Quite shocking. Immediately, I was met with mixed emotions, first trying to remember if Jack ever executed a prisoner after extracting from him or her whatever he needed. I couldn't recall such a moment, but correct me if I'm wrong. Yes, it's Dana and she deserved it. However now, we call into question his motives. Up until this point, I ignored the warnings from other characters saying Jack's actions were all about revenge. Now, it's pretty difficult to dispute. Even if he ultimately has good intentions in uncovering the truth (which I think most viewers believe), him coldly killing Dana does make him appear even more unstable. From a mere storytelling standpoint, it's a great move because, like I mention above, we've been focused in on the president's side of the story. Now, we see Jack's side. We weigh the pros and cons and understand this isn't a simple right-or-wrong, black-and-white decision on either side. Instead, we are left to determine how much gray area Jack and President Taylor are covering in their quest to achieve the moral high ground.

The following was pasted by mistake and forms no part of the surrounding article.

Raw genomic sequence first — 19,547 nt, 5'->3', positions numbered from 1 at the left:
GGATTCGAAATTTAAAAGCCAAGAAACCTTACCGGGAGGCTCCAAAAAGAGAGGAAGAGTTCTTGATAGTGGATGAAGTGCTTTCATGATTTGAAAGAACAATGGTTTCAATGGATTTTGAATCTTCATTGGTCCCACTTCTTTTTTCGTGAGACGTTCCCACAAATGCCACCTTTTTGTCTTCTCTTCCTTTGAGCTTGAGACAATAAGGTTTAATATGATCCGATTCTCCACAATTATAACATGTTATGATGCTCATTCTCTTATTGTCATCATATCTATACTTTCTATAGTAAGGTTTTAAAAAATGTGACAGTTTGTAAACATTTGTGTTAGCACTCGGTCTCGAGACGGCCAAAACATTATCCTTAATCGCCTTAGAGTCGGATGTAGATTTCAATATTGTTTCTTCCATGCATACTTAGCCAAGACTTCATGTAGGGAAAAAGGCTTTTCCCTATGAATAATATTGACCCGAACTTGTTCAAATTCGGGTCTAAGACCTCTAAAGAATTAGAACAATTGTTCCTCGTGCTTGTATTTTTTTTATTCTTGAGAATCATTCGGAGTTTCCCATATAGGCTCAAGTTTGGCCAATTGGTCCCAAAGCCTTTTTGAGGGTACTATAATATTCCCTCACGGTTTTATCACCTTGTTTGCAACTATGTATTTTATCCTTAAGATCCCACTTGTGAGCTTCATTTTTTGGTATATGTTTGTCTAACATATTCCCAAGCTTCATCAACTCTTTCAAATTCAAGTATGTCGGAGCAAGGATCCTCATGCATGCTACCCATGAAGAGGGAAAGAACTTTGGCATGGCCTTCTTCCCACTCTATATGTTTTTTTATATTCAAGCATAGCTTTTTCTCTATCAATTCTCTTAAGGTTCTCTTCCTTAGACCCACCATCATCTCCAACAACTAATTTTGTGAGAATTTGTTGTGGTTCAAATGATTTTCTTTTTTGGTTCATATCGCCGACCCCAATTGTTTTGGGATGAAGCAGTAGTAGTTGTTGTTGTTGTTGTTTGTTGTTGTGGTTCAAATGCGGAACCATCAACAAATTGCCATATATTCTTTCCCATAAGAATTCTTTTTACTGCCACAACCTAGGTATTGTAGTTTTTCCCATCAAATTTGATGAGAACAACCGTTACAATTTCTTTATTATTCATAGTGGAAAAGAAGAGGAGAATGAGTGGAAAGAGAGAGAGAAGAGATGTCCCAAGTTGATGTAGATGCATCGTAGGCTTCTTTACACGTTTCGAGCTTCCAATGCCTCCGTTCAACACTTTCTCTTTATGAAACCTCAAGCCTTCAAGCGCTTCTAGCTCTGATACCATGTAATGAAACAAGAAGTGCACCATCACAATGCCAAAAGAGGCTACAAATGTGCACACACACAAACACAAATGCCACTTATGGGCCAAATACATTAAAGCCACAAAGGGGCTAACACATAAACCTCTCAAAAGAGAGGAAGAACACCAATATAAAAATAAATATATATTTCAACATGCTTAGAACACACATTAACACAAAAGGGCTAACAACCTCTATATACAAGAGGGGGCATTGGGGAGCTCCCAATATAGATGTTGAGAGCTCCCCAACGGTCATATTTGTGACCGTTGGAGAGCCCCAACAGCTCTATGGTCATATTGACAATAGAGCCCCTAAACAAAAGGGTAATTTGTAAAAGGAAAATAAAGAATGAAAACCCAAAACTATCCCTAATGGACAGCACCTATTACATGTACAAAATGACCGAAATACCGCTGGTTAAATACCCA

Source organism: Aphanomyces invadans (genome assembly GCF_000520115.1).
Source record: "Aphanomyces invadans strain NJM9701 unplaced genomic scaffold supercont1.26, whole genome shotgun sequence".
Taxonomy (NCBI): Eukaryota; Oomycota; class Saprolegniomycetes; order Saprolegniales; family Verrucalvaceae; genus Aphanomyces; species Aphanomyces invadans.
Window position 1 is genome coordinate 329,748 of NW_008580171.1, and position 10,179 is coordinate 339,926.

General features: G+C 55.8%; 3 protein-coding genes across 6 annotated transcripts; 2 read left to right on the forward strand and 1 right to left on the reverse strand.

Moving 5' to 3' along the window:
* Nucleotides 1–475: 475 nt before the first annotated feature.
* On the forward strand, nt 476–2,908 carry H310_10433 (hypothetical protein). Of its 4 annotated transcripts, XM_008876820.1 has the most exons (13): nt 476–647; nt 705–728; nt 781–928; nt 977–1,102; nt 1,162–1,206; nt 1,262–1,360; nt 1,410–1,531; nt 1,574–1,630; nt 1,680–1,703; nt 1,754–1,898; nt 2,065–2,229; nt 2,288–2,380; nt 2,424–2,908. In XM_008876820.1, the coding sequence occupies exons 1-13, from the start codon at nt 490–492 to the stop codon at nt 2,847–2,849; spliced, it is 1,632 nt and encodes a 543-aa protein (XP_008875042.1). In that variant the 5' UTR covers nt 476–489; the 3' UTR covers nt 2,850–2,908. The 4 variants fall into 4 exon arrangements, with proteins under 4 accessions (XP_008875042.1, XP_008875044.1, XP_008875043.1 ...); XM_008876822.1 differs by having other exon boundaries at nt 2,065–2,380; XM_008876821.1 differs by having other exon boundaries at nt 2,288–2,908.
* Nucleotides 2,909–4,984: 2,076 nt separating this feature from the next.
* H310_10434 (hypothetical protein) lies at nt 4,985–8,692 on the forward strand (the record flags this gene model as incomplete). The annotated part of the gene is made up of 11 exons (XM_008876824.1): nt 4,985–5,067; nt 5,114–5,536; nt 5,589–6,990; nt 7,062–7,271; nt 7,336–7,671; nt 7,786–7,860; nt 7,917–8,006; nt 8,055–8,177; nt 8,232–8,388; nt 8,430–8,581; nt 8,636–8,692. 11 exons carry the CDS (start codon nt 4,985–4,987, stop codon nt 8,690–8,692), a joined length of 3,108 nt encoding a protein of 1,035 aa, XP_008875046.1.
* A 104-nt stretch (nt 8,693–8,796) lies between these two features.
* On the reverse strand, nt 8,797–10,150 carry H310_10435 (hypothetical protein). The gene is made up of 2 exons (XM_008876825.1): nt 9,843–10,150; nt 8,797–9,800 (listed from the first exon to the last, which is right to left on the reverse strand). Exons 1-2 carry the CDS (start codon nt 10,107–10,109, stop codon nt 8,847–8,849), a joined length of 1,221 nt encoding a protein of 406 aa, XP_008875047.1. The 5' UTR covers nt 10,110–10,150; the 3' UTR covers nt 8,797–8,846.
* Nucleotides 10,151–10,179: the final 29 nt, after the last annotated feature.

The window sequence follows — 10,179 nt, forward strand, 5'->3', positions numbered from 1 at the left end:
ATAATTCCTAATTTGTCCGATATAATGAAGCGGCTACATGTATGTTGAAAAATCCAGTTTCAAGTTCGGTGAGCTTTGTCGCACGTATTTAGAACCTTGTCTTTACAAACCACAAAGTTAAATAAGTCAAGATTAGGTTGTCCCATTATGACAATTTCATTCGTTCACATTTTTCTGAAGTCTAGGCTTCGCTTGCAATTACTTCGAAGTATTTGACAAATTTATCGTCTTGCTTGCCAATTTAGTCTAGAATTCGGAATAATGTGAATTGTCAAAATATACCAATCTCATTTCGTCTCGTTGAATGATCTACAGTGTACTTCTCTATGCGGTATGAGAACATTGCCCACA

And while we're on the subject of the president, this hour wasn't without her playing Logan's seemingly endless game of do-whatever-it-takes-to-hide-the-truth. To help locate Jack, the president allows Logan to enlist his aide, Jason Piller, as head of the operation at CTU. Chloe is still acting director, but she's now more of a figurehead. (Gotta love those annoyed glares and responses directed at Piller when he breaks the news.) Once Piller has a bead on Jack, he relays the information to the Russians, who will then attempt to take him down.

Just one last note: Did you notice the scene where Logan was on the phone with the president while making his pitch for Piller to go to CTU? After she agrees, she cuts the call short and hangs up on him mid-sentence. Apparently not wanting to look silly in front of Piller, he keeps talking for a couple seconds before finally "ending" the conversation. It's a cool little detail that might mean something down the line. Or maybe it's just a character quirk. Either way, after seeing it I now wish the show's writers would've incorporated more of that. 24 was never as much about the characters as a show like Lost, mainly because each episode has to move in real time and doesn't have the luxury of dwelling on the finer points of characters' backgrounds. But those little things that they do have time to incorporate, like last night's funny-but-insightful phone call, leaves me wanting more from the characters—a good thing—instead of the idea that they're simply a vehicle moving along the bigger story.